Viewpoint Future of UConn football isn’t clear
EAST HARTFORD — We know what the present of UConn football is. The present is great slabs of gray concrete at Rentschler Field. The present is talk of progress, progress and more empty seats than filled ones.
Wait a second. We can write a better lead paragraph than that one. Hmm. Here it is:
Do you give a damn? Especially you folks down in Fairfield County? Really, do you give a damn?
Maybe I need a new pair of rose-colored prescription glasses, but I see the present and on the 15th anniversary of the opening of Rentschler Field, I see a great State U. football experiment approaching life support. I do not claim to see the future.
UConn is lucky that the Yale-Harvard game isn’t in New Haven this year, because if it was chances are excellent Yale would have better average attendance than State U. Think about it. A school that had played in the Fiesta Bowl against Oklahoma in this decade would have been outdrawn by an Ivy League school.
When a UConn athletic department representative said Monday that allocated season tickets had dropped from 16,000 to 9,000, the news was startling. Sure, we can talk about how the Huskies had 32,500 season ticket holders in 2005 and five years later still had 27,500. We can talk about how the team filled or nearly filled the Rent in those days and how losses upon losses the past seven years have led to erosion, disgust, more erosion, and apathy.
Yet season tickets reportedly had held at about 16,000 for three years and, after only one year of Randy Edsall II, erosion became, boom, a sinkhole? A drop became a free-fall of nearly 50 percent? It seemed hard to believe.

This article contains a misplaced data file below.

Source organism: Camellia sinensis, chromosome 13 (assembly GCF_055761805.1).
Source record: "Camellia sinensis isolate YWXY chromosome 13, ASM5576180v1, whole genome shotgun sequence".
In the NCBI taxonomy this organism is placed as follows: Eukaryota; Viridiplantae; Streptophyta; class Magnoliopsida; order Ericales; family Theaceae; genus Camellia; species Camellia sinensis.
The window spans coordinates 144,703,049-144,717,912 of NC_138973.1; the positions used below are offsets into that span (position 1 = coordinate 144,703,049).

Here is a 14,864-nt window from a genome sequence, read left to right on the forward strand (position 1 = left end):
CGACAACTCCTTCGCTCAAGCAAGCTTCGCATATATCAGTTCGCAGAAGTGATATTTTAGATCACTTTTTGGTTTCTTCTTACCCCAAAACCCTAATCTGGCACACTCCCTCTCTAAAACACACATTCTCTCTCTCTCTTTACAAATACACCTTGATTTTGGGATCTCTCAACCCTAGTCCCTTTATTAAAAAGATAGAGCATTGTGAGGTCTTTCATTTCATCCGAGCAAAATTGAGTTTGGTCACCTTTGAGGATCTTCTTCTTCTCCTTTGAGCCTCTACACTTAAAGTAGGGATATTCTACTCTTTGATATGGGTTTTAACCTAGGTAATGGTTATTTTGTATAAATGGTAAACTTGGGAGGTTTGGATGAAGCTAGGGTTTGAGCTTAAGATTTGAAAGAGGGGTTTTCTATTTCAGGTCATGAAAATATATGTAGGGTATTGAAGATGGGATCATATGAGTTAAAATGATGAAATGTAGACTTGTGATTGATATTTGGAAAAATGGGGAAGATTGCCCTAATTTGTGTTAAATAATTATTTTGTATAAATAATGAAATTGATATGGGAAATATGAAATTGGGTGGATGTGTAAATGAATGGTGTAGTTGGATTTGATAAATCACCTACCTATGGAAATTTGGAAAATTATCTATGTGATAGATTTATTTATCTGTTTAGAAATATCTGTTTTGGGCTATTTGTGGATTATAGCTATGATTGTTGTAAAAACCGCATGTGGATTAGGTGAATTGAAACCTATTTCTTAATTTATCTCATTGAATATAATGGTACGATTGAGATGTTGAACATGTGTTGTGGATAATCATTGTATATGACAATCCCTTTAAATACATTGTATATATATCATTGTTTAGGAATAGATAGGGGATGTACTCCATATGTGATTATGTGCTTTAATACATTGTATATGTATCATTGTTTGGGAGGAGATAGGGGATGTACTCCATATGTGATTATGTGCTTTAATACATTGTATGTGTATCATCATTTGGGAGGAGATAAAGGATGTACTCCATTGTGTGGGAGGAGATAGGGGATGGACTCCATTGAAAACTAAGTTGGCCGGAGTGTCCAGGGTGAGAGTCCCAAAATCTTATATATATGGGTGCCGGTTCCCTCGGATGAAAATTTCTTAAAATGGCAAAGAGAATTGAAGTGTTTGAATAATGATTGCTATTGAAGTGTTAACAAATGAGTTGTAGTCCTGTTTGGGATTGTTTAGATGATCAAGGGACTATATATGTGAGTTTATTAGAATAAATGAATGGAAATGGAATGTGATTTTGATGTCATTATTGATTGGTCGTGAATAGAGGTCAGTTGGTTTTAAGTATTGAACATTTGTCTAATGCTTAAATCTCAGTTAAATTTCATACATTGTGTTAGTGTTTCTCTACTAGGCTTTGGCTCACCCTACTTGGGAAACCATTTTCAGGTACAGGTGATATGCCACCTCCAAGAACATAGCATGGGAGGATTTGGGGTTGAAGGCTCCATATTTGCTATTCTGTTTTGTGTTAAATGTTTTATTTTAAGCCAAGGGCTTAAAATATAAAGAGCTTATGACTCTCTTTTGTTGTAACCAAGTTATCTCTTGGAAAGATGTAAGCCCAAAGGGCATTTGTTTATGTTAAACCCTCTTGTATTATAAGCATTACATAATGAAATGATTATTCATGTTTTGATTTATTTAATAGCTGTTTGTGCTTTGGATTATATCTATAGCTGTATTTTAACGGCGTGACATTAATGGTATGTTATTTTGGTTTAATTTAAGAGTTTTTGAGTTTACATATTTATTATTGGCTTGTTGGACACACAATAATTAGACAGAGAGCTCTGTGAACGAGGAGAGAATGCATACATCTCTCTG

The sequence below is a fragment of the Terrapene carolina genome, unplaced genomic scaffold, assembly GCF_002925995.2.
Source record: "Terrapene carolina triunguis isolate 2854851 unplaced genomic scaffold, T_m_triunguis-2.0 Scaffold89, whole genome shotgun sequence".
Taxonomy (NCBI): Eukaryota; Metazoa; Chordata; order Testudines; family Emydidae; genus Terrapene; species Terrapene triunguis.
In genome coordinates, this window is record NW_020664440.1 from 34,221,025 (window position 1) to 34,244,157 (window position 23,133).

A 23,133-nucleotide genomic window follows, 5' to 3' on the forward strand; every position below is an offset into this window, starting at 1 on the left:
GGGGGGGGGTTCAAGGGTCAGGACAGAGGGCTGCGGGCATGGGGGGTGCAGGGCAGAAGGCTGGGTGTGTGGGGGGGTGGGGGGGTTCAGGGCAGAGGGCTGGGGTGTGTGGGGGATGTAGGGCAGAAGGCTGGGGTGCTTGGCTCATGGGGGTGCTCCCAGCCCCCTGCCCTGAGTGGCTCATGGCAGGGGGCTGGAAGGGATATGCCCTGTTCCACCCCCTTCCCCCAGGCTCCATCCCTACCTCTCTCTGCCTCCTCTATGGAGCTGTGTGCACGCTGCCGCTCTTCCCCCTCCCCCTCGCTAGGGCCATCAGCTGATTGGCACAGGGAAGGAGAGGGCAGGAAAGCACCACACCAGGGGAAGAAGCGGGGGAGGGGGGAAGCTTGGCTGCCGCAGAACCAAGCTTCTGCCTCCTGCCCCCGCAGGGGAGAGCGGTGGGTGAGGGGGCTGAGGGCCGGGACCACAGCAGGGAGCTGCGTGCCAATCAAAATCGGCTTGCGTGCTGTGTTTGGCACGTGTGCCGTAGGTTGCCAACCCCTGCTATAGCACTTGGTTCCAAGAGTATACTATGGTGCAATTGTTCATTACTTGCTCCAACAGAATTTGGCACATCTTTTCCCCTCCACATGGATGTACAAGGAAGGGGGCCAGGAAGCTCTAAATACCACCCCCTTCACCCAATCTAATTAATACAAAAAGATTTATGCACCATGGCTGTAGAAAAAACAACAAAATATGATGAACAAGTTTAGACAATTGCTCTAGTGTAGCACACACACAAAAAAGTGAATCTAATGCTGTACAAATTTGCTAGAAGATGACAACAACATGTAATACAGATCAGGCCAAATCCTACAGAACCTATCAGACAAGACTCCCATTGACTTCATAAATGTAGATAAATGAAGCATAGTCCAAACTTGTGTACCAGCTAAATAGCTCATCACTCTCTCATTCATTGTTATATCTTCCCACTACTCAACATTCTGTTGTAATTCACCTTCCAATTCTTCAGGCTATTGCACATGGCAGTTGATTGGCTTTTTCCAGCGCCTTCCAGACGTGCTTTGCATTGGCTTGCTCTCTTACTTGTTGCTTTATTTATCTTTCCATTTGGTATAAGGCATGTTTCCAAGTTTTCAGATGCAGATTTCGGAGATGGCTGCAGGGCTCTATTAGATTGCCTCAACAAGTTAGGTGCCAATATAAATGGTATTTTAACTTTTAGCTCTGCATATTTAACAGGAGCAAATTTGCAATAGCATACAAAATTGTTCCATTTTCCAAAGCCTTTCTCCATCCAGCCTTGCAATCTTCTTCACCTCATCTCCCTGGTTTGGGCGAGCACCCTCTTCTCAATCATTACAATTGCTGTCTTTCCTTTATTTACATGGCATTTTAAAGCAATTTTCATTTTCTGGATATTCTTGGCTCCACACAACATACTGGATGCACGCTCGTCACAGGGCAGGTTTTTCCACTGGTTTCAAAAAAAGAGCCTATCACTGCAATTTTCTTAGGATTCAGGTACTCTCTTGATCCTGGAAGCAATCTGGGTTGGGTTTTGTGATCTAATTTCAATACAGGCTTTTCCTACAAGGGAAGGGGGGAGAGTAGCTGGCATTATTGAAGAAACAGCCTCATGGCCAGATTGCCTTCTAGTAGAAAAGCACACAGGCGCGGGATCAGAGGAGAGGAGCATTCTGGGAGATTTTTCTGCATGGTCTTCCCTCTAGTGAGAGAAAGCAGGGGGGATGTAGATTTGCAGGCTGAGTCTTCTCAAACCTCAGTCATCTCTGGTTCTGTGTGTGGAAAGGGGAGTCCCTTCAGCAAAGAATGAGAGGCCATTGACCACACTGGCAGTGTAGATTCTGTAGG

Turns out, for good reason. On Thursday, UConn clarified that 16,000 included corporate and staff tickets, visiting team comps, band, recruiting and high school coaches. UConn is at 13,000 for 2018.
The paid figure includes public season-ticket sales, as well as full and five-game student season-ticket plans. That number is about 9,500 this year and 11,200 last year. Look, from the start in 2003, those season-ticket figures included lots of comps, etc. Nevertheless, with seven successive losing seasons, the erosion is steady. Anger has become apathy.
So here we were for the 2018 opener with Central Florida, the explanations almost as numerous as the empty seats. It’s the dissolution of Big East football and the loss of the automatic BCS bid. It’s the failure to get into a Power Five conference. It’s the ticket prices and donor plans. It’s that the stadium is not on campus. It’s Diaco’s di-wackiness. It’s Paul Pasqualoni’s failure to sustain Edsall’s momentum. It’s kids sitting home with superior Wi-Fi and fiddling with their iPhones. It’s easier to sit home and watch five games at once on high-def TV. And don’t you know that college football attendance is down across the nation? The Wall Street Journal even reported that only 71 percent of reported attendance are fans actually passing into gates and having their tickets scanned.
Not to mention, UConn went 17-44 over the previous five years.
It’s all of it or part of it. Take your pick.
Do you even give a damn?